A Disability-Aware Mentality to Information Systems Design and Development

A Disability-Aware Mentality to Information Systems Design and Development

Julius T. Nganji (University of Ottawa, Canada)
Copyright: © 2018 |Pages: 11
DOI: 10.4018/978-1-5225-2255-3.ch028

Abstract

With the proliferation of information technology devices also comes a massive increase in the number of information systems that are developed to meet the demands of users. By default, designers and developers of information systems tend to design for users without disabilities. The consequences for people with disabilities are enormous. This chapter aims to propose a disability-aware approach to information systems design that advocates that stakeholders consider the needs of people with disabilities throughout development. This aim is achieved by reviewing some of the difficulties encountered by people with disabilities when interacting with information systems, proposing a disability-aware approach and examining how this could be practically implemented through e-learning design. The recommendations from 48 students with disabilities from two universities in the United Kingdom and Canada are presented. The chapter also looks at possible future research for those interested in pursuing such approach.
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Background

In order to set the scene for proposing a disability-aware mentality to information systems design and development, this section reviews literature relating to the difficulties that people with disabilities face while interacting with information systems, some assistive technologies for interacting with information systems and also reviews some approaches used in designing information systems.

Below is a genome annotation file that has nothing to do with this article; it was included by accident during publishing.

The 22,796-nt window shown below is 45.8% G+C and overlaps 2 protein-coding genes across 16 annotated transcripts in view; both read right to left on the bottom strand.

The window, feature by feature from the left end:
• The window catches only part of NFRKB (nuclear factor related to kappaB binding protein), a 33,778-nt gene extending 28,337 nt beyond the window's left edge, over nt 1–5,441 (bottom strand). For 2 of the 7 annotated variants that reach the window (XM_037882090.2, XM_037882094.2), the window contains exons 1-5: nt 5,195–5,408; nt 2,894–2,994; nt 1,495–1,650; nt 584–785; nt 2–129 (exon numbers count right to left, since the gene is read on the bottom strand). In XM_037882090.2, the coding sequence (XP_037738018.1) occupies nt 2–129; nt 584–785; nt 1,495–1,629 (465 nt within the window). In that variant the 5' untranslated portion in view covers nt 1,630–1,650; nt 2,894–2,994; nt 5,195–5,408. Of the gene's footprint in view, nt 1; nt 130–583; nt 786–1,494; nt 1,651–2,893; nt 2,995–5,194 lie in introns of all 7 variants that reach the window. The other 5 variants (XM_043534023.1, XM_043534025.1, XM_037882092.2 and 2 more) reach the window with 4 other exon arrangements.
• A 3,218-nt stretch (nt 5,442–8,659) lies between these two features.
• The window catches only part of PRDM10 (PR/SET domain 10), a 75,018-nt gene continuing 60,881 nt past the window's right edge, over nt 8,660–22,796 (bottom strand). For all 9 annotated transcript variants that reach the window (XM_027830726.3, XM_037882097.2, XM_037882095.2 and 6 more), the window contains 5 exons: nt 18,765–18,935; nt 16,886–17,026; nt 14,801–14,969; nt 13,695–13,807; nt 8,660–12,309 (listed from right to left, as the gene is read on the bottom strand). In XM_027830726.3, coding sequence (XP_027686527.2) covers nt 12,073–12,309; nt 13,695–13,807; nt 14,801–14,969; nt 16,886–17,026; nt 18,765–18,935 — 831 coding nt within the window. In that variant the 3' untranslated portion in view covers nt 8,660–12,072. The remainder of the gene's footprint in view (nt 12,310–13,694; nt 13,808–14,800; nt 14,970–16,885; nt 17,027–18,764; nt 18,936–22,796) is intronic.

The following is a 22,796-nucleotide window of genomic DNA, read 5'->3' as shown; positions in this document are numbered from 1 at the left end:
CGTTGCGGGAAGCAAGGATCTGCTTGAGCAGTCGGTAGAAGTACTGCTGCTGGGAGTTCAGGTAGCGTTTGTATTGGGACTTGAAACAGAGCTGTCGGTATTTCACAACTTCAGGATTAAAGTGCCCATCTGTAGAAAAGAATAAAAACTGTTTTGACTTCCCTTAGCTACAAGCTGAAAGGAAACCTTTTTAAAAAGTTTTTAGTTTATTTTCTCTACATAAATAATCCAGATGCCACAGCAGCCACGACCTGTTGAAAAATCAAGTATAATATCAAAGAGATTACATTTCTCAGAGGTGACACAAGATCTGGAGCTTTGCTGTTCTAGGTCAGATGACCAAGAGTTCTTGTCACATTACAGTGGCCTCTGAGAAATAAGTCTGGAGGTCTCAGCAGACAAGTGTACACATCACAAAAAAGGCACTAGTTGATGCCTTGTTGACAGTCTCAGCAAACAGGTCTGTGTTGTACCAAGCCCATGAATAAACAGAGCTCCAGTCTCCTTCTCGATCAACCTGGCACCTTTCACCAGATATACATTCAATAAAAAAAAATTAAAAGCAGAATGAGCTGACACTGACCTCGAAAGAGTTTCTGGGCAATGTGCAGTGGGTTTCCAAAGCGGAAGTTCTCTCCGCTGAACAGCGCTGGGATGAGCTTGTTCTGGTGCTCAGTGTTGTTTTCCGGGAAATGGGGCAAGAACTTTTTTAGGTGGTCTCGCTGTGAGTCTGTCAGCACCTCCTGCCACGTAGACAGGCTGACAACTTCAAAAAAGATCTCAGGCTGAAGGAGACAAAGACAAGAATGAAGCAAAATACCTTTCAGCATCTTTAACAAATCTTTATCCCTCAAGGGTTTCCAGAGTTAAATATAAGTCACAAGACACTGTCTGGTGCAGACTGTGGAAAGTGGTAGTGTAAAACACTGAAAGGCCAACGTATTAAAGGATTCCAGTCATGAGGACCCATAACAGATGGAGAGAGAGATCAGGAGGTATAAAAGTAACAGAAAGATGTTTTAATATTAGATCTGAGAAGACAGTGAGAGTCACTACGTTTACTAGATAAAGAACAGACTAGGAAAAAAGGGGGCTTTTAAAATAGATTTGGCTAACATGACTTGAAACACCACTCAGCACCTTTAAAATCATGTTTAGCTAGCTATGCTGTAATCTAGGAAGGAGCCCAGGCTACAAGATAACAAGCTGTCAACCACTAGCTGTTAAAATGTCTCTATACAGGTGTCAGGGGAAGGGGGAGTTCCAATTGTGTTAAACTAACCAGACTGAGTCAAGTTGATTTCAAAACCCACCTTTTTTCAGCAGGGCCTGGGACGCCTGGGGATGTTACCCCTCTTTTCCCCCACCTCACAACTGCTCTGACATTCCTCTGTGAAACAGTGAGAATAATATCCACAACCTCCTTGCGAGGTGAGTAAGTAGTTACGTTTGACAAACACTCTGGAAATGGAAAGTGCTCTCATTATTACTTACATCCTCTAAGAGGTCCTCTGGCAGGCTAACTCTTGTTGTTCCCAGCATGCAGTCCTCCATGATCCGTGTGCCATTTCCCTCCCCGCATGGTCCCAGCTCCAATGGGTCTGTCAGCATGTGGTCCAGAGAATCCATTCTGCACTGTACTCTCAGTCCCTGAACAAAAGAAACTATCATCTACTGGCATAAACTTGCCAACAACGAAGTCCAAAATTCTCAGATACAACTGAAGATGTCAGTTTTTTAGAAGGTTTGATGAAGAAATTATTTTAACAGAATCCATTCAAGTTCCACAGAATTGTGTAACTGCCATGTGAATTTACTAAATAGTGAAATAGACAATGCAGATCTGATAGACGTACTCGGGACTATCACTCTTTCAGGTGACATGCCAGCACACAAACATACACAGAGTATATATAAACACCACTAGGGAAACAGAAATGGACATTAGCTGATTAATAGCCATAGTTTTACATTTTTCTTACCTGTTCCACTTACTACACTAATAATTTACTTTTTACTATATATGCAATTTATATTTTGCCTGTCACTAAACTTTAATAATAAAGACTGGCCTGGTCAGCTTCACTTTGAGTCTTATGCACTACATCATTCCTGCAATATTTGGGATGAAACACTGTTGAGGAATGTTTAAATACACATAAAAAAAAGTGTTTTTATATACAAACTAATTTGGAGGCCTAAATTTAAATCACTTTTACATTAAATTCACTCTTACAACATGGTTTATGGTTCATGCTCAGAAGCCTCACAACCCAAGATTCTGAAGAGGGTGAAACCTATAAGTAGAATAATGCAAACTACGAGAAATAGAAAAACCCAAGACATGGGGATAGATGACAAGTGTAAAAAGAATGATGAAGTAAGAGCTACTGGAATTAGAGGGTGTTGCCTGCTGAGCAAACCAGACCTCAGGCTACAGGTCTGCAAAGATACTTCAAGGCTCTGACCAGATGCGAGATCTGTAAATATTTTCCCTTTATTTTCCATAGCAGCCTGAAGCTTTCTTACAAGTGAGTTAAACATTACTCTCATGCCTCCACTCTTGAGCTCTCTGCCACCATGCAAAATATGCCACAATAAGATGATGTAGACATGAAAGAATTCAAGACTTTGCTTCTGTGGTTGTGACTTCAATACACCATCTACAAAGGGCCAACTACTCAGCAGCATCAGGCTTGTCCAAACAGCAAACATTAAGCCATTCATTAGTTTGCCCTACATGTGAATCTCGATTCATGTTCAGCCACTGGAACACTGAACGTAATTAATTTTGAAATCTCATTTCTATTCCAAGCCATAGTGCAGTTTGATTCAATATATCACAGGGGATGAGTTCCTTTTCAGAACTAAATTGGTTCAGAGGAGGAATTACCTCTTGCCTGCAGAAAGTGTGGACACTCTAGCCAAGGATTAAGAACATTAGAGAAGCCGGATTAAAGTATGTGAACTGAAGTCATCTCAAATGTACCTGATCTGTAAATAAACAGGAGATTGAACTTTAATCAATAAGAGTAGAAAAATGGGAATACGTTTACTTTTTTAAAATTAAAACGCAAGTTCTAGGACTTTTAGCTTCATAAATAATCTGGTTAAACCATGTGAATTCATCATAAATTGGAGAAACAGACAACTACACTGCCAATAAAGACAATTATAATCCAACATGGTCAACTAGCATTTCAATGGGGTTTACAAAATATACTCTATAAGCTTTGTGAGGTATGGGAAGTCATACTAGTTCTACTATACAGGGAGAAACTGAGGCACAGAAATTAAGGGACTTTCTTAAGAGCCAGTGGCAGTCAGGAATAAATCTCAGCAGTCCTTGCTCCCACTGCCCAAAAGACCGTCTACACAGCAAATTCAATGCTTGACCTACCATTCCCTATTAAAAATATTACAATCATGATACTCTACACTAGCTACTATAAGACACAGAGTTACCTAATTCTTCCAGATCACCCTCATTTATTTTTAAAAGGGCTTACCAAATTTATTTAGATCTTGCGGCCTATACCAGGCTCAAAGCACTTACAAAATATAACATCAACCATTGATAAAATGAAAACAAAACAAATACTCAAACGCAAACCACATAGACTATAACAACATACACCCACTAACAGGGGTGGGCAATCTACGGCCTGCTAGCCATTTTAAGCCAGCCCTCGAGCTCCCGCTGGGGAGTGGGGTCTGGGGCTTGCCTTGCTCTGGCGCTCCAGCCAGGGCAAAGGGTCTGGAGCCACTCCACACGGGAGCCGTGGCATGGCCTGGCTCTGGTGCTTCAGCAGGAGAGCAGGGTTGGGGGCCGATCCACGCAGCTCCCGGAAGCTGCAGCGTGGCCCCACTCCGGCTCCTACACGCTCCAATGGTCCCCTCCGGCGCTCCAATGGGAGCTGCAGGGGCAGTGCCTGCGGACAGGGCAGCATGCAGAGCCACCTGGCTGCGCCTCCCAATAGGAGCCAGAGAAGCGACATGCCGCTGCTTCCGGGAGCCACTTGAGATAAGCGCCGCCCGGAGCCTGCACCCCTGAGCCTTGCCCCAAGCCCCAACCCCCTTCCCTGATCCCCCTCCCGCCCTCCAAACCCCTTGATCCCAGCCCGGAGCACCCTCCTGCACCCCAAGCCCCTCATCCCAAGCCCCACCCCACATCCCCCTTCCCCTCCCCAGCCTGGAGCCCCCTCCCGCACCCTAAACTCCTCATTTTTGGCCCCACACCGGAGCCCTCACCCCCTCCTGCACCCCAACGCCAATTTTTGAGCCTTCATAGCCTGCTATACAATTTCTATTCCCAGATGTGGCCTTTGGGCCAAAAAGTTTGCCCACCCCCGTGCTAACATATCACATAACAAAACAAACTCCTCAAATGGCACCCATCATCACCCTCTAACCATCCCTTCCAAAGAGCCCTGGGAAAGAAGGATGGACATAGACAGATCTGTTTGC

Key Terms in this Chapter

Subtitles: These are texts displayed in a video usually serving as a translation of the words spoken in the video into another language so that people who don’t understand the language of the video could understand what it is all about.

Usability: This refers to how easy it is for an end user to use an information system.

Induction Loop: Also known as hearing loop, this is an assistive listening device which works by amplifying sound for an individual who can only hear partially and may not be able to distinguish speech when there is noise.

Disability-Aware Information System: Information system that considers the needs of users with disabilities and adjusts to their needs without them having to seek extra assistive technology in order to interact with it.

Mentality: A mindset or way of thinking. In this case, the mindset that designers of information systems should adopt in order to develop accessible and usable systems.

Disability: A physical or mental condition that may limit an individual's ability to fully utilize their senses such as vision and hearing and could thus limit their use of information systems, particularly when they are not designed accessibly.

Transcript: In the context of this chapter, it is a text version of a video that is produced for an individual with hearing impairment, to facilitate understanding of the words spoken in the video.

Accessibility: The design of information systems such that they can be used by everyone, regardless of their ability or disability.

Assistive Listening Device: This is a device which helps to improve hearing for people with hearing impairment.

Assistive Technology: A piece of software or device that allows a person with disability to interact with an information system without difficulty.

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